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SAVED (PG-13) (2004)

United Artists

Official Site

Director: Brian Dannelly

Producers: Sandy Stern, Michael Stipe, Michael Ohoven, William Vince

Written by: Brian Dannelly, Michael Urban

Cast: Jena Malone, Mandy Moore, Macaulay Culkin, Patrick Fugit, Mary-Louise Parker, Martin Donovan, Heather Matarazzo, Eva Amurri, Chad Faust


Given the increasing prominence of evangelical Christianity (and, for that matter, fundamentalist Islam) in American public life today, the arrival of a film that sensitively explores the role of conservative religion in the development of teenage morality is an exciting event. But that event has not yet occurred. Instead we have Saved, the first feature film from director Brian Dannelly. Saved is neither a sensitive consideration of an important and complex phenomenon nor a scathing indictment of it, but just a mawkish and occasionally charming paint-by-numbers teen comedy trapped inside a screeching deck-stacking polemic.

Mary (Malone) is looking forward to her senior year at American Eagle Christian High School. She and her best friend, the holier-than-thou Hilary Faye (Moore), play in a popular Christian rock band, and her boyfriend Dean (Faust) is a sweet, good-looking guy. With prom a mere nine months away, Mary has it all. But in the film’s first five minutes, Chad tells Mary that he thinks he’s gay. After receiving a vision from Jesus, Mary is determined to “help” Dean by showing him the benefits of heterosexuality. After their only stab at sex, Mary is upbeat in her confidence that Jesus will restore her virginity, but Dean is still gay and Mary is pregnant.

So two thousand years after Jesus, the Virgin Mary begins her senior year at a Christian high school. Stop me if I’m going too fast, but here’s the rub. One might think that in such a situation there would be no better place to be—but woe unto thee! These Christians are judgmental, moralizing, and lacking in compassion. Their leader, Pastor Skip (Donovan), tries to relate to his charges by using teen-friendly lingo (“Are you down with G-O-D?”), but encourages ostracism as the appropriate penalty for disobedience. Dean is shipped off to a deprogramming center and Mary quickly realizes that her best hope for emotional support can come only from a group of marginalized students: Hilary Faye’s cynical, wheelchair-riding (and atheist?) brother Roland (Culkin), Jewish “bad girl” Cassandra (Amurri), and Pastor Skip’s son Patrick (Fugit), Mary’s cute-boy love interest.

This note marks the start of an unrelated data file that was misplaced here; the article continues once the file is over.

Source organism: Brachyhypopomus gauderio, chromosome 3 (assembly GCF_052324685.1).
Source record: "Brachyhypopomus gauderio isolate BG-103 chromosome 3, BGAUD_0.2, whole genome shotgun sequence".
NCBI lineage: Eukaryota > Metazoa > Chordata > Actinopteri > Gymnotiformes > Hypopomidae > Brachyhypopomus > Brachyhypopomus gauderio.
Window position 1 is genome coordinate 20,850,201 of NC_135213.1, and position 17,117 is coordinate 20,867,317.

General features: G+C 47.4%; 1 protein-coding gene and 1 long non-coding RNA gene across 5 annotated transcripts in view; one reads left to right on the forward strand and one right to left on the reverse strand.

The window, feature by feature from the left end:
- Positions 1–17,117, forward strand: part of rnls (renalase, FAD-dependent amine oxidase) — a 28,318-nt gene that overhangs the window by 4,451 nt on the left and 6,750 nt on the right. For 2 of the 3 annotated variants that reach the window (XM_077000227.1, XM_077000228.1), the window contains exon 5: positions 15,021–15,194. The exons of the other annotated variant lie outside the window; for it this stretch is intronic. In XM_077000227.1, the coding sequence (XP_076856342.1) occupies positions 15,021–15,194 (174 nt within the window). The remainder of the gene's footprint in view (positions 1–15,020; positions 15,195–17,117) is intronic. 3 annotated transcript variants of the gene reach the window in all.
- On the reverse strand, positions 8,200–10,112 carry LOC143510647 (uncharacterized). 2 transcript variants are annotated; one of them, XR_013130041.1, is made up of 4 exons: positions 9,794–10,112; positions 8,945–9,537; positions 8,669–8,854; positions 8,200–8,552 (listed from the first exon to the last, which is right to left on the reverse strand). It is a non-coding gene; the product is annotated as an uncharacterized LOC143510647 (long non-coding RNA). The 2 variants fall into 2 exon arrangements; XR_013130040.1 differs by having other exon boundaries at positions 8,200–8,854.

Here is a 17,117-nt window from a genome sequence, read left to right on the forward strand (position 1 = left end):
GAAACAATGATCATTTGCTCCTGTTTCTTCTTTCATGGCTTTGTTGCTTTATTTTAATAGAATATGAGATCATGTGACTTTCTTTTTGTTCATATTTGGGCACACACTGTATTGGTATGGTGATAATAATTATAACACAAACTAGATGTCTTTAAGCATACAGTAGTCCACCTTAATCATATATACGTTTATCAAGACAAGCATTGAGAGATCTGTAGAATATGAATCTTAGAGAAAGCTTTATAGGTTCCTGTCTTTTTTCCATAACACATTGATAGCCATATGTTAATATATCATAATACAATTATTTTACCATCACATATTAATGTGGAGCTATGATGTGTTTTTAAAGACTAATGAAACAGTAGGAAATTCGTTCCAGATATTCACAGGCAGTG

The budding romances between Mary and Patrick, and Cassandra and Roland, are sweet in an entirely predictable way, and Hilary Faye is such an over-the-top, unredeemable bitch that one cannot help desperately awaiting her comeuppance. But that movie has been made a thousand times: What makes Saved anything different than a cut-rate Breakfast Club is its commentary on fundamentalist Christianity, and here it fails miserably. In the film, Christians are naïve, hypocritical, selfish, and cruel, while the truly good people—those who are sincere, if troubled, and compassionate for the plight of others—all reject, in one way or another, the religious agenda of American Eagle High School. Perhaps ironically, Saved is preaching to the choir. It is Christian-bashing, pure and simple. The characters who are most devout in their Christianity—Hilary Faye, Pastor Skip and, to a lesser extent, Mary’s mother (Masterson, who actually looks a great deal like her film daughter)—are the most self-involved and least considerate; “redeemed” are all those who give up or substantially alter their faith.

For a film that so savagely ridicules its fundamentalist targets, Saved stands for precious little. Many of the film’s biggest laughs come from pointing out that the students at American Eagle are painfully sincere and quite naēve about the world outside of their fundamentalist lifestyle enclave. But surely there are bigger sins than that? In the film’s climactic speech (set, unsurprisingly, at the prom), Mary singles out the intolerance and stringent standards of the school when she exclaims that God would not have made us all so different if he wanted us all to be the same. But if we shouldn’t be intolerant of homosexuality or single-parent families, can’t we still be intolerant of, say, pedophilia or racism? The problem with the standards of evangelical Christianity is not that they are too high, but that they are wrong. But Saved is unwilling to take this stand, and opts instead for a fuzzy Unitarian Universalist message. (In a throwaway voiceover late in the film, Mary makes it clear that she still believes in God.) Saved tries to claim the moral high ground by ridiculing the most intimate beliefs of those outside the mainstream, and that’s a tough sell. Furthermore, whatever small amount of moral authority this film might have claimed is significantly diminished by the omnipresence of Coca-Cola™ products. It’s hard enough to make a halfway-decent teen comedy. Maybe Saved should have stopped there.

—Mike O’Connor

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